Summit cyclist Lasse Konecny caps season with 1st junior World Cup race in Czech Republic
DILLON — Throughout the novel coronavirus pandemic, Summit County athletes who rely on international travel for training and competition have had mixed results with requests to go overseas. Terrain park skiers and snowboarders with the U.S. Ski and Snowboard teams have been able to make their way to the Stoming Grounds Park in Saas Fee, Switzerland, while national team program ski mountaineer Grace Staberg has been unable to secure travel to France.
Athletes are finding that different European host countries have differing opinions on granting access during the pandemic.
In the case of junior mountain biker Lasse Konecny of Breckenridge, the Czech Republic’s decision to host the Union Cycliste International Mountain Bike World Cup in Nove Mesto, Czech Republic, earlier this month provided him with an opportunity so many athletes have lacked in recent months.
While other mountain biking leagues and events have been significantly altered or canceled, Konecny capped the summer with his first chance to race in a junior World Cup event.
Konecny — who competed against the world’s best 17- and 18-year-old mountain bikers at the World Cup representing the Bear National Team — stressed that the process to race in the Czech Republic was not easy.
Before departing, Konecny said he had to pass three COVID-19 tests. When traveling, he wore a mask for 16 hours a day through Brussels and Prague airports, which required filing out contact-tracing forms. Once in the Czech Republic, Konecny and other mountain bikers continued to be tested for the virus through their stay.
“The whole team existed in a bubble,” Konecny’s father, Thomas, said about the COVID protocols. “It’s difficult nowadays to have no contact with the outside world, to go straight from lodging to venue and back. And yet, still, a masseuse and an athlete became positive. It was kind of a stressful environment. Everyone wants to race, but even if you follow all of the rules, separating with a bubble, there’s still some scare.”
Konecny qualified to start from the middle of the pack in the 104-cyclist race after earning some Union Cycliste International points at a North American race earlier this year.
At the somewhat natural, somewhat man-made course in Nove Mesto, Konecny said he was greeted by the most technical course he’s ever ridden.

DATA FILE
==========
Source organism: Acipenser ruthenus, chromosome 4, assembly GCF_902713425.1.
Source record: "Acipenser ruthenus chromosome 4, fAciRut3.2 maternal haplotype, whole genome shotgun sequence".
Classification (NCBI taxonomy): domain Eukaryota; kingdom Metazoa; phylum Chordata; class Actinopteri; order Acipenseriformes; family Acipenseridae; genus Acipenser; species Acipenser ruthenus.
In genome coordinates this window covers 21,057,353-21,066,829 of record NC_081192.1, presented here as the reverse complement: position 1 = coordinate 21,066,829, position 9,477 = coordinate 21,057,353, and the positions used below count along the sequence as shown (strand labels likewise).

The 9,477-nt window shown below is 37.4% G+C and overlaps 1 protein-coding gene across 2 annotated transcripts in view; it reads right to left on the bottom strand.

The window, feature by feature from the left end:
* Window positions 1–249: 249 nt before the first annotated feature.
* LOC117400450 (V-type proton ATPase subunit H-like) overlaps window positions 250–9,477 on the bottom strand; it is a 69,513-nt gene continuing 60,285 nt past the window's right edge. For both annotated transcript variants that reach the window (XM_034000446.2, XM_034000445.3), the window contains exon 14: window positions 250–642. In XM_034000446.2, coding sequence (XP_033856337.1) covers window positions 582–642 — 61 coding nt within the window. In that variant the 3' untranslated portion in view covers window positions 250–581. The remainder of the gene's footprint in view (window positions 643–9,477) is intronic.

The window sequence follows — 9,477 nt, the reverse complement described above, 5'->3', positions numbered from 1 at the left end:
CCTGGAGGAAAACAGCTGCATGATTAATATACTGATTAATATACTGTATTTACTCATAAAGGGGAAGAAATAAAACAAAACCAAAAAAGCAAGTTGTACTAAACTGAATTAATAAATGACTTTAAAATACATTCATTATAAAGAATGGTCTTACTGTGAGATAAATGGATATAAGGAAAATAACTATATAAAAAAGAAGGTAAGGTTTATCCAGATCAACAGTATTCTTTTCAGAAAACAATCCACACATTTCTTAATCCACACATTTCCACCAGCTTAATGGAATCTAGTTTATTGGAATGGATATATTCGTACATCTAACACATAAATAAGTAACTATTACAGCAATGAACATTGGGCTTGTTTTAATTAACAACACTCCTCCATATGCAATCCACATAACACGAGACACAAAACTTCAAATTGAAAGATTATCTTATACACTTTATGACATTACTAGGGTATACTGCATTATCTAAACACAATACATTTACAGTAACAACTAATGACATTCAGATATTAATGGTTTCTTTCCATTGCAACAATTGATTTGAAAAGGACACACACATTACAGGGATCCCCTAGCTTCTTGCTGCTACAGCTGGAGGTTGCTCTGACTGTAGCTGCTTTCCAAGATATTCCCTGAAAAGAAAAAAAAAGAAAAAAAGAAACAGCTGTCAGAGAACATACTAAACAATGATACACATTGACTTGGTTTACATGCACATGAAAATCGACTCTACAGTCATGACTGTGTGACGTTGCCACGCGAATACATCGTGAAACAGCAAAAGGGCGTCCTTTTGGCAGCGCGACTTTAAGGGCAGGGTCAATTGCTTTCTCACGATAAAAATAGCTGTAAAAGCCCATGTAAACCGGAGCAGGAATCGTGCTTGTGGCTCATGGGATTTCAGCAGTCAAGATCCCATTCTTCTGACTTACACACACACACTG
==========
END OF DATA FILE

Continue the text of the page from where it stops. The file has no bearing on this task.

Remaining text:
“And the European riders are more developed through technical skills,” Konecny said. “Every single one on the start line is a contender. They all have certain successes in their own home countries.
Konecny said his race featured five 2.5-mile laps totaling a distance of about 12 miles on the rugged route.
“Overall, the course had quite a lot of exposed roots. You’re basically riding on roots 90% of the course,” Konecny said. “There are super steep incline climbs with slippery roots and rocks sticking out left and right. And since it’s very wet over there with the presence of rain around the corner, the rain creates mud, it’s slippery, your traction gets a lot less grippy, you start sliding everywhere. And along with that, the course had fast drops, insane rock gardens, technical climbs and super high-speed descents.”
Konecny raced up from that mid-pack position to one of the point-scoring spots in the top 25 before falling back to finish in 35th place. Considering the craziness of the trip — and whole season — as well as the training and racing he’s been able to do through the pandemic, Konecny considered the performance a success.
Still 16 years old, with a birthday next month, Konecny was one to two years younger than most of the riders in the junior World Cup race. That includes his Bear National teammates Riley Amos of Durango and Bjorn Riley of Boulder, two of the country’s other best young mountain bikers who represented USA Cycling in the junior world championships race.
Earning a spot at World Championships is Konecny’s goal for next year as he is focused on improving with local coach Jim Galanes through the winter to become a regular on the international stage.
“For Lasse, this was a huge experience,” his father said. “He doesn’t want to come to World Championships and have zero experience outside the U.S.”
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